Telling Stories Online

There are a lot of great webcomics out there. In addition to comic-strips that aim towards the humorous like PVPonline, Penny Arcade, Ctrl+Alt+Del, Questionable Content, XKCD, and Wondermark, there are a handful of webcomics I’ve been reading lately that have amazing ongoing SFnal/speculative storylines.

First up, we have Templar, Arizona (the image above is taken from it) by Spike (aka Charlie Trotman). The tri-weekly updated story is set in, not surprisingly, Templar, Arizona. But this Arizona is in a world just a little different from our own. There’s a heavy influence of Roman and Egyptian style in architecture, food, clothing, and more. Every panel takes everything familiar about our world and twists it slightly (or sometimes greatly) askew.

The characters are very well-developed and realistic, but for me, the best developed character is the city of Templar itself. Much in the way that someone like China Mieville with Bas-Lang, Jeff VanderMeer with Ambergris, or probably a better parallel with Jack O’Connell and his fictional city of Quinsigamond, MA, Spike has created a completely realized place. There seems to be nothing she’s overlooked in the creation of her city. Every new update is further exploration into what the city is. And that’s really what the webcomic is about. The events and actions of the people in Templar are secondary to how everything fits together in this unique place. The artist gives a little more detail about the story here.

The pace may be a little slow for people who are used to daily comics, but the wait is well worth it. I’m having difficulty putting into words how much I enjoy reading Templar, Arizona. I wish more fiction writers would put this effort into creating the world in which their characters live.

Next, we have Warren Ellis and Paul Duffield‘s Freak Angels. I have to assume that many of you know who Warren Ellis is, and perhaps many of you are already reading Freak Angels. The webcomic concerns a group of young people known as the Freak Angels who have extraordinary mental powers. They can communicate telepathically, move objects, control people, etc. As Ellis writes in the opening panel:

23 years ago, twelve strange children were born in England at exactly the same moment.

6 years ago, the world ended.

This is the story of what happened next.

The Freak Angels live in a portion of now-flooded London, and live as the protectors of a small group of normal people. People outside the Freak Angels enclave constantly work to infiltrate it. They do not have a good success rate.

The webcomic is updated with six new pages of full-color comic work every week (occasionally there are delays). Freak Angels has Ellis’ typical taut, aggressive storytelling. There are a lot of different characters, and they are all very well crafted. Duffield’s artwork really works well with Ellis’ writing. I can’t imagine someone else drawing these people and places. That said, there is a fair amount of foul language and violence (again, typical of Ellis) so if that puts you off . . .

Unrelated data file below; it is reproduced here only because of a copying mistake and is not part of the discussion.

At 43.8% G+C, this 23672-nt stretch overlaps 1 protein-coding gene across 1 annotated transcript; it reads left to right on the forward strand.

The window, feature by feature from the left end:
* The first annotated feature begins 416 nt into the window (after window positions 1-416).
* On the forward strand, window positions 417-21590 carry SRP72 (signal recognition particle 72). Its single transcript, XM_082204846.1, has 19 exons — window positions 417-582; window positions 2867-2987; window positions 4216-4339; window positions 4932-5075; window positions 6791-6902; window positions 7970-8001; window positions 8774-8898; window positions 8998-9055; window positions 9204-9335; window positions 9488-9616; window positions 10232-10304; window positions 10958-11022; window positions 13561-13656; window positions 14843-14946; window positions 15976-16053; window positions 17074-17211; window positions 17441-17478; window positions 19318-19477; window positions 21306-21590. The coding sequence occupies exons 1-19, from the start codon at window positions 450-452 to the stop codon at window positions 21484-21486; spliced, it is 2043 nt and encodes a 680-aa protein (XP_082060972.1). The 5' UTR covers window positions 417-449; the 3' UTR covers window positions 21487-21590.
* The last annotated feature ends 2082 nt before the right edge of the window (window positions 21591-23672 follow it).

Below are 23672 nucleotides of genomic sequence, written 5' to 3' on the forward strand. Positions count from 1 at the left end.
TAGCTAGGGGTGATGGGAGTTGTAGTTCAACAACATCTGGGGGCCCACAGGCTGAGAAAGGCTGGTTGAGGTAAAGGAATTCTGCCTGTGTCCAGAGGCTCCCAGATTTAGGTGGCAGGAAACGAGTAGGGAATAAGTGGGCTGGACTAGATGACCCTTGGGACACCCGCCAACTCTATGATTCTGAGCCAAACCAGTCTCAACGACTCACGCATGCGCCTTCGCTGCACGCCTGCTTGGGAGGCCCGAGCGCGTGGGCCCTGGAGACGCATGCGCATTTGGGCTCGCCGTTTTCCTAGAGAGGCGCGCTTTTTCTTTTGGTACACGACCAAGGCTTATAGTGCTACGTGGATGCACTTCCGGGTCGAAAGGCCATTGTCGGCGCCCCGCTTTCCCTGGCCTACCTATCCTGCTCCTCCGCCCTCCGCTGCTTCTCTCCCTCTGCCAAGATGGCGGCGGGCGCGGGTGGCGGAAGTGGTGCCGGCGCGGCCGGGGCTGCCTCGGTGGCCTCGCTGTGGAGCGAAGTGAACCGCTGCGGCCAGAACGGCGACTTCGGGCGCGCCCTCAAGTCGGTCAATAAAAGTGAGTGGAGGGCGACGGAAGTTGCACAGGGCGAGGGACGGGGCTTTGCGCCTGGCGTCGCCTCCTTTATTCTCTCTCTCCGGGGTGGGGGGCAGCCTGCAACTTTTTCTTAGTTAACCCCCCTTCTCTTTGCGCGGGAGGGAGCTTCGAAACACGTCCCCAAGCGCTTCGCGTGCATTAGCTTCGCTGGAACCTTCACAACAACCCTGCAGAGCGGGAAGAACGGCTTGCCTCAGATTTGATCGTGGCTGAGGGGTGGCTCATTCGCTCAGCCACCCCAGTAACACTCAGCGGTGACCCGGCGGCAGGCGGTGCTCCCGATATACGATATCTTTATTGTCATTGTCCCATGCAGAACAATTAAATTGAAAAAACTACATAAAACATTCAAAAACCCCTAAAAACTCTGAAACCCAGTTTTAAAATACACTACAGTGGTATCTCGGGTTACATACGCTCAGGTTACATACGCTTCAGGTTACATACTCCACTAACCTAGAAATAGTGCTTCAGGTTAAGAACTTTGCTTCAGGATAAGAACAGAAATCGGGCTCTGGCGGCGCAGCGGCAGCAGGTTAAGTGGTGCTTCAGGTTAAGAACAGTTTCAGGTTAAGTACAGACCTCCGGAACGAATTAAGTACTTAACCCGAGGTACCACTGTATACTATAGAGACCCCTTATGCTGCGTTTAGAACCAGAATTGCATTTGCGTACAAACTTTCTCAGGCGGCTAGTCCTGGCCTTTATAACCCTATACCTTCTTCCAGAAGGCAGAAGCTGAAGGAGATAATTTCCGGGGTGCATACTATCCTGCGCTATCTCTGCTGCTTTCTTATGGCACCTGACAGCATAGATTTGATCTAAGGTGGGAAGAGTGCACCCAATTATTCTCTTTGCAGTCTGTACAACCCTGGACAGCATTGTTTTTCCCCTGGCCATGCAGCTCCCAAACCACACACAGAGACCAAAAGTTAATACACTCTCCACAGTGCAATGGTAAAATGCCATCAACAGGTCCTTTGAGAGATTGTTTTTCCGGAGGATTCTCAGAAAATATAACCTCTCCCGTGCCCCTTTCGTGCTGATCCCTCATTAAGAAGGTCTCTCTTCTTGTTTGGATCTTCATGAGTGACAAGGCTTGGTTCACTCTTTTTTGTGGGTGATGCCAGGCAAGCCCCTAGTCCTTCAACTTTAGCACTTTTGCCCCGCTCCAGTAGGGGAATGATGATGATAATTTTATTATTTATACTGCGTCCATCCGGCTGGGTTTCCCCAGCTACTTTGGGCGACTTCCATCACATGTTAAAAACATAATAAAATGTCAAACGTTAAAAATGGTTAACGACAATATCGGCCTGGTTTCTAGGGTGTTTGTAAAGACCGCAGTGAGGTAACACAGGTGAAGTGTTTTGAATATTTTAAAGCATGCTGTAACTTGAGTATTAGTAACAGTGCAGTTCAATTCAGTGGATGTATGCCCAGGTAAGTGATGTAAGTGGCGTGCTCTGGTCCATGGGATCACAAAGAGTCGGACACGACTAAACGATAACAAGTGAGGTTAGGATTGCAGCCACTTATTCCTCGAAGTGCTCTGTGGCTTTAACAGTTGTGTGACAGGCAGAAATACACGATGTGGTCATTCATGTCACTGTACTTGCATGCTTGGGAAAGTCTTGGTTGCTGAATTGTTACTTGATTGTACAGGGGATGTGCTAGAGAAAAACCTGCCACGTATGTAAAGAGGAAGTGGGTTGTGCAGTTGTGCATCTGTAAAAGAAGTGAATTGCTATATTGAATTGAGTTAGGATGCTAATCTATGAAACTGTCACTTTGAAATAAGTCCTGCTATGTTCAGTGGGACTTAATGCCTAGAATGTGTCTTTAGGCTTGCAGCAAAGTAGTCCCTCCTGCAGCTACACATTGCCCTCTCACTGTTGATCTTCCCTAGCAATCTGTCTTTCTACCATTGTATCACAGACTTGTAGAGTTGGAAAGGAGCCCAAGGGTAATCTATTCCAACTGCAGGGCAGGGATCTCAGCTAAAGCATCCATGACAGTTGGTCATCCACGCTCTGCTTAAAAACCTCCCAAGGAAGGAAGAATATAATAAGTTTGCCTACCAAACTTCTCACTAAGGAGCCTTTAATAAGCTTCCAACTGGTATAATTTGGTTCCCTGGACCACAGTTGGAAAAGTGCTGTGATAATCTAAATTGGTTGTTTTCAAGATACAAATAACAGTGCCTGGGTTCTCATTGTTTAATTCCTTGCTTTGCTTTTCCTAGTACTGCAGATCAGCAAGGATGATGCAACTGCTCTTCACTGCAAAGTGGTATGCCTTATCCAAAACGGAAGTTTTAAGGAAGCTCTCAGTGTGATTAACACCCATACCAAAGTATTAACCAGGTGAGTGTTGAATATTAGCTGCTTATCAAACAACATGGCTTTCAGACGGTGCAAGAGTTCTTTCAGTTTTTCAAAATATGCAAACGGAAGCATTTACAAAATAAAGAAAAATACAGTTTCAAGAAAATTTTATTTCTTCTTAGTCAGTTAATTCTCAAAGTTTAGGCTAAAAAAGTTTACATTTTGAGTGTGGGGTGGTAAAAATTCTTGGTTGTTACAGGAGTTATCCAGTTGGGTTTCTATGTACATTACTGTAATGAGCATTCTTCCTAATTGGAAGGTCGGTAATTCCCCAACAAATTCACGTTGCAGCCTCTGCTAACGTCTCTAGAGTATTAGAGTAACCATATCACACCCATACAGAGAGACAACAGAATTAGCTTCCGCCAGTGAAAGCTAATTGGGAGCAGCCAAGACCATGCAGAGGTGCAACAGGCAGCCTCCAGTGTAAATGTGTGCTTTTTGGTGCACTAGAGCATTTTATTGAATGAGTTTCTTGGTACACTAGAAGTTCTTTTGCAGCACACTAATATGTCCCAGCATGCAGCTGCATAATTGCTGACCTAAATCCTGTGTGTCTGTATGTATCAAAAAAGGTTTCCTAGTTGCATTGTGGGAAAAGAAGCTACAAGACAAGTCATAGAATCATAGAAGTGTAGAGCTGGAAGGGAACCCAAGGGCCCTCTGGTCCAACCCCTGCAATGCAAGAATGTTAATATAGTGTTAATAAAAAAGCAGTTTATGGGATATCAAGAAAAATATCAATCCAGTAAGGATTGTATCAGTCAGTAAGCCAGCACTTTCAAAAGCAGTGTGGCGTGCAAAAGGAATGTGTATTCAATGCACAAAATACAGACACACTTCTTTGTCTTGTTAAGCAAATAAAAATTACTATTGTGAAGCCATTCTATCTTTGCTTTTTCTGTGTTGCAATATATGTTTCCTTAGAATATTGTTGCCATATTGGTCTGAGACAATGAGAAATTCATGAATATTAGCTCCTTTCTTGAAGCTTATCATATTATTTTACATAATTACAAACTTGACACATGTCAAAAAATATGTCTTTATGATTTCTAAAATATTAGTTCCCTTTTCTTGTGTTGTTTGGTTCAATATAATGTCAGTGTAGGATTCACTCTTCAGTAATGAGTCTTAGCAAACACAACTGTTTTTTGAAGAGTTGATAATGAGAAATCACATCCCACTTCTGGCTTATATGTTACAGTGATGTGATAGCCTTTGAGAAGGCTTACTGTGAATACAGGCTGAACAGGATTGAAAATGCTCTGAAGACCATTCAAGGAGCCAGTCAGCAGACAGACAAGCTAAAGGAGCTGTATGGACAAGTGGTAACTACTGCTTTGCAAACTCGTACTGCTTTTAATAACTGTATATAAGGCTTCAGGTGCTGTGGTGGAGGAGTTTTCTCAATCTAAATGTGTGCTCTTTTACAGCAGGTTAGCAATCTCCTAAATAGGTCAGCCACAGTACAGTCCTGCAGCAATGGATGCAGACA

And last, there’s Jump Leads created by writer Ben Paddon and artist JjAR. Jump Leads should appeal to those of you who like British science fiction television like Doctor Who or Red Dwarf. There are four writers (including Paddon) who write the comic, which allows it to keep a nice update pace without burning anyone out.

The story concerns two Lead-Service trainees: Thomas Meaney and Richard Llewellyn. Meaney is new and naive, and Llewellyn is cynical and bitter. The Lead Service essentially travels to parallel dimensions and works to keep things straight. Unfortunately, our heroes have a mishap with their first training mission, and get lost in a different dimension with no idea how to get home.

There is excellent conflict between the two characters, who are nice opposites, as well as a great bit of confusion that comes from moving through multiple parallel dimensions. The artwork is fantastic, and a little grungy, which works nicely with storytelling style. The writers and artist really work hard to make the different places and people Meaney and Llewellyn encounter unique and wonderful (or terrifying, as the case may be).

The thing I like about all of these webcomics is that a lot of care has gone into creating the world and its inhabitants. The ongoing storyline reveals more with each new update. In each webcomic, every time I think I know what’s going to happen next, I’m surprised with the direction things have gone. I think you’d do well to check out all three of them, although you may curse me as they eat up your productivity as you catch up to the current episode.

[Image copyright Spike; used with the artist’s permission.]


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